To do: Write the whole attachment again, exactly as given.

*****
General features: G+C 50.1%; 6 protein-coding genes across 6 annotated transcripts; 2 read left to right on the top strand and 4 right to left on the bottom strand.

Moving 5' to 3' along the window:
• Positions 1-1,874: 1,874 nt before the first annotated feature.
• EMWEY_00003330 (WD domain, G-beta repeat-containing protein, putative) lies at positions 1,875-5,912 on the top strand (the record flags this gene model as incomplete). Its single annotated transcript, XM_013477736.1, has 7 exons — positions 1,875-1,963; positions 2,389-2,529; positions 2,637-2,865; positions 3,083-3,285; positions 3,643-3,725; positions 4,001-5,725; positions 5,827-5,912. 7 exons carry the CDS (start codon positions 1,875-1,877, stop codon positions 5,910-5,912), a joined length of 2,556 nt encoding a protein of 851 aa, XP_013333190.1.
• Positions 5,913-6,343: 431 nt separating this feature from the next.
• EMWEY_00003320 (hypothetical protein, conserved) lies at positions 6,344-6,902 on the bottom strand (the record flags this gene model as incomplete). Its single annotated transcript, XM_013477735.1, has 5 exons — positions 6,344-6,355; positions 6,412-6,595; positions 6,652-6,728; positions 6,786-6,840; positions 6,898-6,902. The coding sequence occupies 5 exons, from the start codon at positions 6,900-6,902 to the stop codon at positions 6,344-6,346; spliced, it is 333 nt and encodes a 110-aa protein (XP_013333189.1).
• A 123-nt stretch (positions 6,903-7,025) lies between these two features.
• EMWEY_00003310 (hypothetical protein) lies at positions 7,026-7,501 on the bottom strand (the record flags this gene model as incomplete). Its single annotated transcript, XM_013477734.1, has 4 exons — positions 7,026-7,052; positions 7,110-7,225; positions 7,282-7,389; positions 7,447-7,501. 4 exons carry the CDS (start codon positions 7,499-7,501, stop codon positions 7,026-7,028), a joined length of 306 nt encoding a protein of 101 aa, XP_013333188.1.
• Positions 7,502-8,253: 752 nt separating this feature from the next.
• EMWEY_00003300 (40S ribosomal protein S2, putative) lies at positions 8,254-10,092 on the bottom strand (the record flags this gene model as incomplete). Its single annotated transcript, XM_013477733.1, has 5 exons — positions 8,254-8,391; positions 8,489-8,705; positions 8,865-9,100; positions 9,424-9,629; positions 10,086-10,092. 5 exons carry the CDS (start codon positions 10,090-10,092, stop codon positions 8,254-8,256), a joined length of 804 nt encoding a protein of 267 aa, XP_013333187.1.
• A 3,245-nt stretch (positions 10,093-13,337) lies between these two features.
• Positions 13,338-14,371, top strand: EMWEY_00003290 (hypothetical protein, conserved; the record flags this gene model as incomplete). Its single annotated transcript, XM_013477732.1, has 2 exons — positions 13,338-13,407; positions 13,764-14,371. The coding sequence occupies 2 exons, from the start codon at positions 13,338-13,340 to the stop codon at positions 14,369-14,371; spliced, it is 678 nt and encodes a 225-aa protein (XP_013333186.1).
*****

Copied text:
General features: G+C 50.1%; 6 protein-coding genes across 6 annotated transcripts; 2 read left to right on the top strand and 4 right to left on the bottom strand.

Moving 5' to 3' along the window:
• Positions 1-1,874: 1,874 nt before the first annotated feature.
• EMWEY_00003330 (WD domain, G-beta repeat-containing protein, putative) lies at positions 1,875-5,912 on the top strand (the record flags this gene model as incomplete). Its single annotated transcript, XM_013477736.1, has 7 exons — positions 1,875-1,963; positions 2,389-2,529; positions 2,637-2,865; positions 3,083-3,285; positions 3,643-3,725; positions 4,001-5,725; positions 5,827-5,912. 7 exons carry the CDS (start codon positions 1,875-1,877, stop codon positions 5,910-5,912), a joined length of 2,556 nt encoding a protein of 851 aa, XP_013333190.1.
• Positions 5,913-6,343: 431 nt separating this feature from the next.
• EMWEY_00003320 (hypothetical protein, conserved) lies at positions 6,344-6,902 on the bottom strand (the record flags this gene model as incomplete). Its single annotated transcript, XM_013477735.1, has 5 exons — positions 6,344-6,355; positions 6,412-6,595; positions 6,652-6,728; positions 6,786-6,840; positions 6,898-6,902. The coding sequence occupies 5 exons, from the start codon at positions 6,900-6,902 to the stop codon at positions 6,344-6,346; spliced, it is 333 nt and encodes a 110-aa protein (XP_013333189.1).
• A 123-nt stretch (positions 6,903-7,025) lies between these two features.
• EMWEY_00003310 (hypothetical protein) lies at positions 7,026-7,501 on the bottom strand (the record flags this gene model as incomplete). Its single annotated transcript, XM_013477734.1, has 4 exons — positions 7,026-7,052; positions 7,110-7,225; positions 7,282-7,389; positions 7,447-7,501. 4 exons carry the CDS (start codon positions 7,499-7,501, stop codon positions 7,026-7,028), a joined length of 306 nt encoding a protein of 101 aa, XP_013333188.1.
• Positions 7,502-8,253: 752 nt separating this feature from the next.
• EMWEY_00003300 (40S ribosomal protein S2, putative) lies at positions 8,254-10,092 on the bottom strand (the record flags this gene model as incomplete). Its single annotated transcript, XM_013477733.1, has 5 exons — positions 8,254-8,391; positions 8,489-8,705; positions 8,865-9,100; positions 9,424-9,629; positions 10,086-10,092. 5 exons carry the CDS (start codon positions 10,090-10,092, stop codon positions 8,254-8,256), a joined length of 804 nt encoding a protein of 267 aa, XP_013333187.1.
• A 3,245-nt stretch (positions 10,093-13,337) lies between these two features.
• Positions 13,338-14,371, top strand: EMWEY_00003290 (hypothetical protein, conserved; the record flags this gene model as incomplete). Its single annotated transcript, XM_013477732.1, has 2 exons — positions 13,338-13,407; positions 13,764-14,371. The coding sequence occupies 2 exons, from the start codon at positions 13,338-13,340 to the stop codon at positions 14,369-14,371; spliced, it is 678 nt and encodes a 225-aa protein (XP_013333186.1).